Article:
Republican vice presidential candidate Dan Quayle "did quite well" early in his debate with Democratic counterpart Lloyd Bentsen, but "by the end he kind of lost it," Geraldine Ferraro, who aspired to the nation's second highest office in 1984, said Thursday.

Picking up on Quayle's comment Wednesday night in Omaha, Neb., that he first would say a prayer should he be thrust into the presidency in the event of a tragedy, Ferraro said: "Not only will he be praying . . . but so would we."The former Democratic congresswoman from New York, who, as Walter Mondale's running mate, debated Vice President George Bush in 1984, said: "The first part of the debate . . . I thought Senator Quayle did quite well. As the time went on it got progressively worse. I felt that by the end he kind of lost it."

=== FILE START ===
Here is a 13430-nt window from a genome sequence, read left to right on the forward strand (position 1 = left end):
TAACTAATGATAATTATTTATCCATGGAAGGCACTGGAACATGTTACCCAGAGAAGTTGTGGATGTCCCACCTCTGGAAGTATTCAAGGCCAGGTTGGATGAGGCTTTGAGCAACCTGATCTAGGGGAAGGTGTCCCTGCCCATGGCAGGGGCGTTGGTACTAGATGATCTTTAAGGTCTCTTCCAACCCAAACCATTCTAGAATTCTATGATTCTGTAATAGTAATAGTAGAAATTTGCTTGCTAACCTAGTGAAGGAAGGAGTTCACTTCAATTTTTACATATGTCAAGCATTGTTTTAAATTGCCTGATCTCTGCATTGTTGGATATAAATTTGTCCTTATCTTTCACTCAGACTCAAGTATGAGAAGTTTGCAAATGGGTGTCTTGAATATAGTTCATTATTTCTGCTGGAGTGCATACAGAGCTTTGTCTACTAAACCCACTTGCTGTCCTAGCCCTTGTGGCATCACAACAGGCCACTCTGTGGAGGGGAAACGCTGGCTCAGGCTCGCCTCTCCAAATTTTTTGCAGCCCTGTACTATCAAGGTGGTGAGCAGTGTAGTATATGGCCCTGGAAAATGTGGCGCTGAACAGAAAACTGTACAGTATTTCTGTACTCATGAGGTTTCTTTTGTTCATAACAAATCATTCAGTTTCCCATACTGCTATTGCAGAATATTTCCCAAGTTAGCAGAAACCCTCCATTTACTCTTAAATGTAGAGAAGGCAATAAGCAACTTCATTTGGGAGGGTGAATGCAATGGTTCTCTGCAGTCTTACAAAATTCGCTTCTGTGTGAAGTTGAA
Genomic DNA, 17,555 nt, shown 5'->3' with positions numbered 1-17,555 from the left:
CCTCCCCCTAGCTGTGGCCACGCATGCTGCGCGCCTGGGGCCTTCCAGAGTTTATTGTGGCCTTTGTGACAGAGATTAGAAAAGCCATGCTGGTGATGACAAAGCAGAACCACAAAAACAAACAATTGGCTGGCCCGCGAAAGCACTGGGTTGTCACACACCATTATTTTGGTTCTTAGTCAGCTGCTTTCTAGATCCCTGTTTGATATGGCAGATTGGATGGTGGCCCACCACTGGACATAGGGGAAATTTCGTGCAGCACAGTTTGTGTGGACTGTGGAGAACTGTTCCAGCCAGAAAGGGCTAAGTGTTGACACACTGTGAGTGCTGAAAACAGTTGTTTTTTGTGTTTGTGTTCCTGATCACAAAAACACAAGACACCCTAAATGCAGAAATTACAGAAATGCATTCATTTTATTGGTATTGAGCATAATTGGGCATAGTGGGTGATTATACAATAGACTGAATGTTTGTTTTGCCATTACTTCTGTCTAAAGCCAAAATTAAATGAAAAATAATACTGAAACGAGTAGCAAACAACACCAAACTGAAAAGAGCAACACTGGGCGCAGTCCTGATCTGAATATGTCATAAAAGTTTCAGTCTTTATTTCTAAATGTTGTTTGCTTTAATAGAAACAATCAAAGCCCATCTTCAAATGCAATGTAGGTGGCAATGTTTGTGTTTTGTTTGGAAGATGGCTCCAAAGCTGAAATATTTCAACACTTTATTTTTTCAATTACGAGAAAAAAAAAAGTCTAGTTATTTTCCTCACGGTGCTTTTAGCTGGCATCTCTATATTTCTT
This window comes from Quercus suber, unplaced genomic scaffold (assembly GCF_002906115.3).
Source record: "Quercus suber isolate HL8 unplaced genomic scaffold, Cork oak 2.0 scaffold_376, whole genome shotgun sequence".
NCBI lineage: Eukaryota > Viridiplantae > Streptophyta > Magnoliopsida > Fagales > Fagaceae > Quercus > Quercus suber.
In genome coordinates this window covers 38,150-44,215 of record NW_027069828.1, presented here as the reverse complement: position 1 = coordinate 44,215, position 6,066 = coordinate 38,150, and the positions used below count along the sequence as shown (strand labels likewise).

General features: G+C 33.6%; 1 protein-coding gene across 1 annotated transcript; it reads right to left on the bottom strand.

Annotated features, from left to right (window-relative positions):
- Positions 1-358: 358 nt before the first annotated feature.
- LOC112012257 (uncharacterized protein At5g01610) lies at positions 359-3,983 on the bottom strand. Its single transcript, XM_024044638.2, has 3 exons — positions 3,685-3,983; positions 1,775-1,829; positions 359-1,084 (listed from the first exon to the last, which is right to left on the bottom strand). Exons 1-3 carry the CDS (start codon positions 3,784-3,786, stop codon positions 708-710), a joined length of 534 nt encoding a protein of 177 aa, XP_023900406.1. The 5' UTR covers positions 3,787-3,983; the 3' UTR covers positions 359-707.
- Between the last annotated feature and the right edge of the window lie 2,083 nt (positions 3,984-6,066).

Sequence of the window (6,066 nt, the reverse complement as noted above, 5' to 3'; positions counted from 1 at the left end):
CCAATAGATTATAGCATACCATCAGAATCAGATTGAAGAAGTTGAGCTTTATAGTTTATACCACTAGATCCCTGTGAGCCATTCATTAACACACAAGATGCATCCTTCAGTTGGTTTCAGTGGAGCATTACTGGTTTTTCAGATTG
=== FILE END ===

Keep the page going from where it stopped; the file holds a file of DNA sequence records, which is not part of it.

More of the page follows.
In an interview on ABC's "Good Morning America," Ferrero suggested that "in all their negotiations, one of the things they should have done was limit the amount of time to a half hour, and I think it would have been OK for Senator Quayle last night."

The Texas senator's direct hit on Bush's running mate, reminding him he is "no Jack Kennedy," was a fair comment, Ferraro said.

After Quayle compared himself to President John F. Kennedy during the debate, Gov. Michael Dukakis's running mate responded, "Senator, you're no Jack Kennedy."

"I don't think that Senator Bentsen took a cheap shot because what I think he is pointing out is that there is more to running for president . . . than the time in the Senate," Ferraro said.

"And he pointed that out when he talked about his experience as a war hero. Jack Kennedy matured on a PT boat during World War II. That's when he got the qualifications and developed as an individual in order to address the problems that are facing the nation as president 20 years later."